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Further opening up of manufacturing to promote global growth

By Miao Wei | China Daily | Updated: 2018-04-20 07:24

 

"A single tree cannot block the chilly wind," goes a European saying. Similarly, a Chinese proverb says: "Many hands make light work." It is becoming a global consensus to build a community of shared future for humankind based on openness and win-win cooperation.

This year 2018 is the first year after the 19th National Congress of the Communist Party of China, and also marks the 40th anniversary of China's reform and opening-up.

Throughout the past 40 years, China's manufacturing industry has remained committed to the philosophy of open development, the development path of "bringing in" and "going global", and opening up both at multilateral and regional levels. Therefore, the manufacturing sector has gradually shifted from policy-oriented to institutional opening-up, becoming an important part of the overall national opening-up process for win-win cooperation.

The past four decades also have witnessed profound changes in China. As far as manufacturing is concerned, China has become the leading country in the world in terms of production, export, foreign investment utilization and overseas investment. And China's manufacturing sector is gradually integrating into the global industry division of labor, contributing significantly to global economic growth.

In 2017, China's total import and export of goods reached $4.1 trillion, which is 783 times of that in 1978. For the manufacturing sector, the annual actual utilization of foreign capital reached $33.5 billion and direct overseas investment amounted to$120.1 billion, with mutually beneficial cooperation with foreign countries expanding in scope, level and approach. A framework of all-round opening-up of the manufacturing sector is also taking shape and continues to develop.

Scope of opening-up continues to increase

The manufacturing sector has remained a key area for foreign investment. In 2017, there were 4,986 newly established foreign-invested manufacturing enterprises in China, up 24.3 percent year-on-year. The recently revised Catalogue for the Guidance of Foreign Investment Industries (2017) has substantially reduced the access restrictions for foreign investment. In terms of manufacturing products, 22 of the 31 categories, 167 of the 179 subcategories, and 585 of the 609 branch-categories are fully open to foreign investment, accounting for 71 percent, 93.3 percent and 96.1 percent, respectively, of the categories.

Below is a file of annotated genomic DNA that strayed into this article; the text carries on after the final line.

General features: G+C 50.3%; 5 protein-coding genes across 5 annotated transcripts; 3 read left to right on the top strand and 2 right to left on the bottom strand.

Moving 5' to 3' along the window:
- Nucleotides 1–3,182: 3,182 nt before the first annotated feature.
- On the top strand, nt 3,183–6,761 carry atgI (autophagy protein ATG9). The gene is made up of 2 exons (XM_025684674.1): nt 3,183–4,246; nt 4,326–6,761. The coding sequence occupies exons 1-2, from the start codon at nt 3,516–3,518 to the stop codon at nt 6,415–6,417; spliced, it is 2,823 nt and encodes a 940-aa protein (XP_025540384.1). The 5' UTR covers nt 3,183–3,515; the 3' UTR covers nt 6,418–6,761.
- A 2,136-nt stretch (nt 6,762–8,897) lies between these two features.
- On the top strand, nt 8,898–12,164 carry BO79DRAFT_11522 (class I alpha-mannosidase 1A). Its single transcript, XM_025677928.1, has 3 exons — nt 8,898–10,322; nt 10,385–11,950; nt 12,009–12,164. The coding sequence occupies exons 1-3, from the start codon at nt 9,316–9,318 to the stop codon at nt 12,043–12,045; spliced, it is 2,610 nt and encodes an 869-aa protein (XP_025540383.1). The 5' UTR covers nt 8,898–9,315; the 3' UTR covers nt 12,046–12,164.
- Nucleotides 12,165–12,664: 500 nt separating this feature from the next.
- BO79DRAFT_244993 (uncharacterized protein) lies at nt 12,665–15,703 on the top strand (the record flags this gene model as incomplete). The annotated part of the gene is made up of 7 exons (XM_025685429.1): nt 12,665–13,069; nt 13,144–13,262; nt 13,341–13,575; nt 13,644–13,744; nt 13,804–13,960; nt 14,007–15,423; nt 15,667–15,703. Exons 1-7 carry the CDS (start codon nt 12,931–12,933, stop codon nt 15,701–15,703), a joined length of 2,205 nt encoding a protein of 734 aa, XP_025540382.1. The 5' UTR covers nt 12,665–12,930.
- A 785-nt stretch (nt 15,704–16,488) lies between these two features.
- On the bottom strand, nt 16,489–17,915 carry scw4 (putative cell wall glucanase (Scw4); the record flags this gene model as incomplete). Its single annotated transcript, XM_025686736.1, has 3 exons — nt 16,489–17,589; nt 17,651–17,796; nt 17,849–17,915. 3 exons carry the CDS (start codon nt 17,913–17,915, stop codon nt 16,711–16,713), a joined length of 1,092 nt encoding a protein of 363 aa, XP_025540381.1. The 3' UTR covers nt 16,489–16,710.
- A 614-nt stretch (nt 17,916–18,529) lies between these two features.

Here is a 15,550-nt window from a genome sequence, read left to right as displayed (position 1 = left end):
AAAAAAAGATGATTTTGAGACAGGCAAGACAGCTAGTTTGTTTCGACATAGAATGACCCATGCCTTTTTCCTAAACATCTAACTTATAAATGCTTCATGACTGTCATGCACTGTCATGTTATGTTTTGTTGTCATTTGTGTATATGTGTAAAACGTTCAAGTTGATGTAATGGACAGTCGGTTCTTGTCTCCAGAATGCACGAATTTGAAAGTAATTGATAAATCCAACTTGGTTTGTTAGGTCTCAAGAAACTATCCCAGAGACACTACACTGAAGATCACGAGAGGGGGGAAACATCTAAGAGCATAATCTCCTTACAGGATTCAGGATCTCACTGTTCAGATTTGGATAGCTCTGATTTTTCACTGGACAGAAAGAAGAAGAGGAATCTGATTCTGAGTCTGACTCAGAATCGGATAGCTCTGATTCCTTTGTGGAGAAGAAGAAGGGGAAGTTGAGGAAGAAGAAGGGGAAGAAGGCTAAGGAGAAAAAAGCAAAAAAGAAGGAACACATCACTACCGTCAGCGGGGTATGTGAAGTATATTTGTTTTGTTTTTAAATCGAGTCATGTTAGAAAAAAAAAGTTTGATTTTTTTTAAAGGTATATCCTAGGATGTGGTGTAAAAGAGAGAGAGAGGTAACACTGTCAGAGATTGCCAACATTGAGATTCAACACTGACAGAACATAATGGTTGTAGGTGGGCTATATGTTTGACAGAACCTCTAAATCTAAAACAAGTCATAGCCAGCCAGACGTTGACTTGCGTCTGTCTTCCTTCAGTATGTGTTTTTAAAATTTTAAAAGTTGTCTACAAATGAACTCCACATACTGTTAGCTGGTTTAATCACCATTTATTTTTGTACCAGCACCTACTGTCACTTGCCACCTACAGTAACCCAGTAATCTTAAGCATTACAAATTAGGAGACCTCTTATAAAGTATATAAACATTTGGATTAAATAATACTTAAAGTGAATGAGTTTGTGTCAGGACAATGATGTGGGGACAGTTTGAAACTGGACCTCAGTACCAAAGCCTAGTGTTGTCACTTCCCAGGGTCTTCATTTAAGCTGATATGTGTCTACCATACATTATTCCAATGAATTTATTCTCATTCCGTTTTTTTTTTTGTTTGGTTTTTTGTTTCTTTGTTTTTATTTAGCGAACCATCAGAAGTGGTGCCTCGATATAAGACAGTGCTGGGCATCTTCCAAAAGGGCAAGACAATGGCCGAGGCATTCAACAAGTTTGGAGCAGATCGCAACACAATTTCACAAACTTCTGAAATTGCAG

In recent years, the momentum of Chinese enterprises' investment abroad has been growing vigorously. The manufacturing sector takes up more than one-third of the total overseas investment, covering areas such as textiles, food, machinery, automobile and electronics, and generating enormous economic returns for both sides.

For example, Geely acquired Volvo in 2010. After a series of strategic adjustments, Volvo sold more than 500,000 vehicles worldwide in 2015, a record high in its 88-year history, helping the company overcome its difficulties and regain business vitality. During the process, Geely also improved its management and established with Volvo a community of shared interests through collaboration and scale effect.

Areas of cooperation continue to expand

From special economic zones at the beginning to opening up coastal cities and central and western regions later, the opening-up process for China's manufacturing sector is becoming multi-dimensional, multi-level and wide-ranging. Since China established its first special economic zone in Shenzhen in 1980, capital, technologies and talents from different parts of the world have been attracted by the city, and later by the entire Chinese market of 9.6 million square kilometers.

As of today, many of the world's top 500 companies, such as Volkswagen, Siemens, Apple, Intel, Samsung, Toyota and Tata, have all established their presence across the eastern, central and western regions of China. Most of those companies have enjoyed good investment returns. In recent years, while continuing with the "bringing-in" strategy, the Chinese government has also encouraged domestic enterprises to "go global".

Driven by the Belt and Road Initiative, Chinese manufacturing companies are expanding their overseas investment to other regions besides Europe, North America and Southeast Asia, which have been their focus for decades. Many companies are exploring investment opportunities in countries along the Belt and Road and seeking cooperation on international capacity and equipment manufacturing.

China has signed relevant documents with more than 30 countries, including Kazakhstan and Malaysia, on international capacity cooperation for synergizing development plans and facilitating cooperative projects. As a result, a batch of major projects on iron and steel, non-ferrous metals, construction materials and other areas are being smoothly implemented to meet the urgent needs of the countries along the Belt and Road, and a number of industrial parks have been established overseas. These cooperation projects have boosted the industrialization and modernization process of the concerned countries.

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